I chose this wine because with the unofficial start of summer Alsace is perfect. The white wines here are well known with the Rieslings and Gewurztraminers, and their sparkling wines prosper as well. Another key point is these wines are not expensive at all. Alsace is respected but it doesn’t have the same prestige as Champagne, Burgundy, or Bordeaux. This is great for you. In the US a typical bottle will be between $12 to $20. (more…)
Thursday, August 23rd, 2007
A few weeks ago I was in New York staying at the Surrey Hotel on 76th Street between 5th Avenue and Madison right near Central Park. Before heading down to the meatpacking district for dinner and some fun with a business associate we stopped into CafÃ© Boulud next to the hotel for a drink. The restaurant is owned by famous French chef Daniel Boulud.
As we were sitting at a 4 top table in the bar area looking out over the simple and elegant dining room, we had a decision to make on this very hot August early evening in the cityâ€¦.what to drink?…a special cocktail?â€¦a glass of white wine? Neither seemed appropriateâ€¦.it must be a glass of Champagne.
The Maitre D’, John Winterman, suggested a glass of Pierre Peters Blanc de Blanc NV Champagne.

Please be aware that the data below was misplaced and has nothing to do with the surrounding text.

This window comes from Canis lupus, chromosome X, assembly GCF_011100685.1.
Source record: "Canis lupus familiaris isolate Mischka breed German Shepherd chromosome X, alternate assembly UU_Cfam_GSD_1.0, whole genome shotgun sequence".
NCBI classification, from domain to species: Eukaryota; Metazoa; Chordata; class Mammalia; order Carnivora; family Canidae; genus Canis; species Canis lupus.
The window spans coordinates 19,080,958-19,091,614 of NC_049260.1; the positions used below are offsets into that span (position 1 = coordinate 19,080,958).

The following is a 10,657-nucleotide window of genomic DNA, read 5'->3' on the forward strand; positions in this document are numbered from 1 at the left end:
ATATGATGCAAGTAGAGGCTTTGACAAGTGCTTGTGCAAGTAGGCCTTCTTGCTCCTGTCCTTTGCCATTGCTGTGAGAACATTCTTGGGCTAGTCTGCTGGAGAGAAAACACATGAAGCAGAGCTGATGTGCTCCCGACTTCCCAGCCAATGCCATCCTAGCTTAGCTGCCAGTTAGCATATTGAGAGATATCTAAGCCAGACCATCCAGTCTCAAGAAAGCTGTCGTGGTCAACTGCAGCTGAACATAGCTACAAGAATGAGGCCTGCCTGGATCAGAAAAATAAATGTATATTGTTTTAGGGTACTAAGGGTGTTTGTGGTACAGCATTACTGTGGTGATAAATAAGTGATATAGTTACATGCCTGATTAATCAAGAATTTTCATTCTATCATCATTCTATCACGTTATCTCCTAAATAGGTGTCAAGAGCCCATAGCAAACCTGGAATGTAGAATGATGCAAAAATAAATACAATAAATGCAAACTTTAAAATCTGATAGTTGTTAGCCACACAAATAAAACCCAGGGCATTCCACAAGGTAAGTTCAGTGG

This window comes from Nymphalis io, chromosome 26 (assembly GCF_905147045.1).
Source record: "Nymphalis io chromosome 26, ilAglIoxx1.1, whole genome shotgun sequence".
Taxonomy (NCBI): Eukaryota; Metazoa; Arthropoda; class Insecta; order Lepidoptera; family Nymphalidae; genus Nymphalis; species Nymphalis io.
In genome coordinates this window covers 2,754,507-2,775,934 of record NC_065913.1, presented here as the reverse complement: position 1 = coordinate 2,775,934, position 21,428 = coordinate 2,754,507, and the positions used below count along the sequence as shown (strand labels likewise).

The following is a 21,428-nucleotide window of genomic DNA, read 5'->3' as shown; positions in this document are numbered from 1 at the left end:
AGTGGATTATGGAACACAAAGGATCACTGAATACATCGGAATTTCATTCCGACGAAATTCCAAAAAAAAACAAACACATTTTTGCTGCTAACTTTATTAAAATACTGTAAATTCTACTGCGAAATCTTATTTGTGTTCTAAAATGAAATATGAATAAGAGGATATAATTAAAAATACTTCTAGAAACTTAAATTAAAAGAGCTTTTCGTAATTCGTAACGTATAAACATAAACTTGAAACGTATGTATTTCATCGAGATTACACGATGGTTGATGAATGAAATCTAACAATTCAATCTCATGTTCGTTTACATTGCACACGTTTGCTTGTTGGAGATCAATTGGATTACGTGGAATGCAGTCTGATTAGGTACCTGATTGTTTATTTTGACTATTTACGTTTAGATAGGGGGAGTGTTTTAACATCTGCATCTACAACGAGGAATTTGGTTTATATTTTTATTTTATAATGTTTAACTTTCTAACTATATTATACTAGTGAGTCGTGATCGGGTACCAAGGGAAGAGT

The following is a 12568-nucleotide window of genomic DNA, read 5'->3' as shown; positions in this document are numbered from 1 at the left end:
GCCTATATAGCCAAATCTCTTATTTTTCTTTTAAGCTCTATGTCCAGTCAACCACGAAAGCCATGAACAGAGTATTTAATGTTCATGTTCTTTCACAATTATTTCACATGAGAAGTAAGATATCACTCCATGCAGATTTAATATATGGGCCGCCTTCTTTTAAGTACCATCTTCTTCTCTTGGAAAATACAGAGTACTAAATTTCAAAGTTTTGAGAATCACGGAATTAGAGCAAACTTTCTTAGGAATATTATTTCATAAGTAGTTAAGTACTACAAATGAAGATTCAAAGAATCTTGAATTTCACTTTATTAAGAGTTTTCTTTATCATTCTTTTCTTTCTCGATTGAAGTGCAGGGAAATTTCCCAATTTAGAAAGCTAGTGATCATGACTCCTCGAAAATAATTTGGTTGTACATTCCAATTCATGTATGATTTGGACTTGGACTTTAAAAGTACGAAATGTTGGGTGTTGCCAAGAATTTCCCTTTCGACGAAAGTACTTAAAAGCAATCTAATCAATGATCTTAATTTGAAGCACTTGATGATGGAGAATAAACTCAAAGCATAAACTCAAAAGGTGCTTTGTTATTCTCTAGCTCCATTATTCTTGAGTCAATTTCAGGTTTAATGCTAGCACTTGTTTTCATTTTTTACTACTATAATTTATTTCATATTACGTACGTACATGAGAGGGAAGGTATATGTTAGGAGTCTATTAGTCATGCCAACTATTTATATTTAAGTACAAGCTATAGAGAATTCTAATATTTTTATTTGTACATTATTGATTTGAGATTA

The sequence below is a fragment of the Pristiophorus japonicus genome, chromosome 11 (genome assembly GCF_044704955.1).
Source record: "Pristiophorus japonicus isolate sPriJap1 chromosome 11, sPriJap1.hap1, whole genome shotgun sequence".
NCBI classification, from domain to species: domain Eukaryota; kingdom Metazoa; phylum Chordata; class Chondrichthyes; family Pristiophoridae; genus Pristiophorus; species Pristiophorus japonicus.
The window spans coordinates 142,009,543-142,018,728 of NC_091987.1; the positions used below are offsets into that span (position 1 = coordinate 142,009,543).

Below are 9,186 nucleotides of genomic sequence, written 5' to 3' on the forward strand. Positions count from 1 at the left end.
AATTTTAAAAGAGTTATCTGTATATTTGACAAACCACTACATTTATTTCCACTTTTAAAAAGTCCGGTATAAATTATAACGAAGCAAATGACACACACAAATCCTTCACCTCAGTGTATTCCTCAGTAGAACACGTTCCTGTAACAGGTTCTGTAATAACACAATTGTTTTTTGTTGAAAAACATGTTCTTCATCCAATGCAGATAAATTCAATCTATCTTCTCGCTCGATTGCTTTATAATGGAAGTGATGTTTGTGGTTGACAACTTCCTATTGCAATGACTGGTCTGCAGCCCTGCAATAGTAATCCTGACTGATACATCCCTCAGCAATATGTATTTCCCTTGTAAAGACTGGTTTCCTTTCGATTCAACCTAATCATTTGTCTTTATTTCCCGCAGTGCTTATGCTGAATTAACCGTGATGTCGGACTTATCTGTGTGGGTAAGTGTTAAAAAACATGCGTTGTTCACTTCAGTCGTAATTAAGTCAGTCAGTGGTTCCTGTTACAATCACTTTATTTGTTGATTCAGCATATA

Honestly, I had never heard of the producer, however, I certainly was comfortable accepting the recommendation. Boy, it did not disappoint. Actually, it was fabulousâ€¦the setting did not hurt either. Blanc de Blanc is made from 100% Chardonnay grapes. The bubbles in the glass were incredibleâ€¦.1000’s and 1000’s that never stopped. This was perfection in a glassâ€¦smooth, flavorful, clean, refreshing, with just a hint of that wonderful yeastiness that is so unique to Champagneâ€¦so very balanced. It was not cheap at $25 a glass; however, it was worth every penny. You will probably pay around $45 a bottle at retail. Special time, special moment, special wineâ€¦this is what life is aboutâ€¦creating special memories. Go out there and try new thingsâ€¦many times you will be very pleasantly surprised. By the way, the meatpacking district was a blast. A story about that laterâ€¦
Thursday, April 26th, 2007
On Saturday, in the spirit of summer, we went up to Richmond Park and had a picnic in our own local Royal Park. Picnics are perfect for pasta salads and we prepared a pesto, olive oil, Greek feta and tri-colour fussily salad garnished with roast pine-nuts and fresh chopped basil. Picnics should be cheap and simple, and perhaps the most important factor to take into consideration is the wine. White wine would be my preferred choice for such an occasion, and on Saturday we treated ourselves to Boschendal 2006 Sauvignon Blanc ($10), Ogio Pinot Grigio ($6) and Leopard’s Leap Lookout White ($8).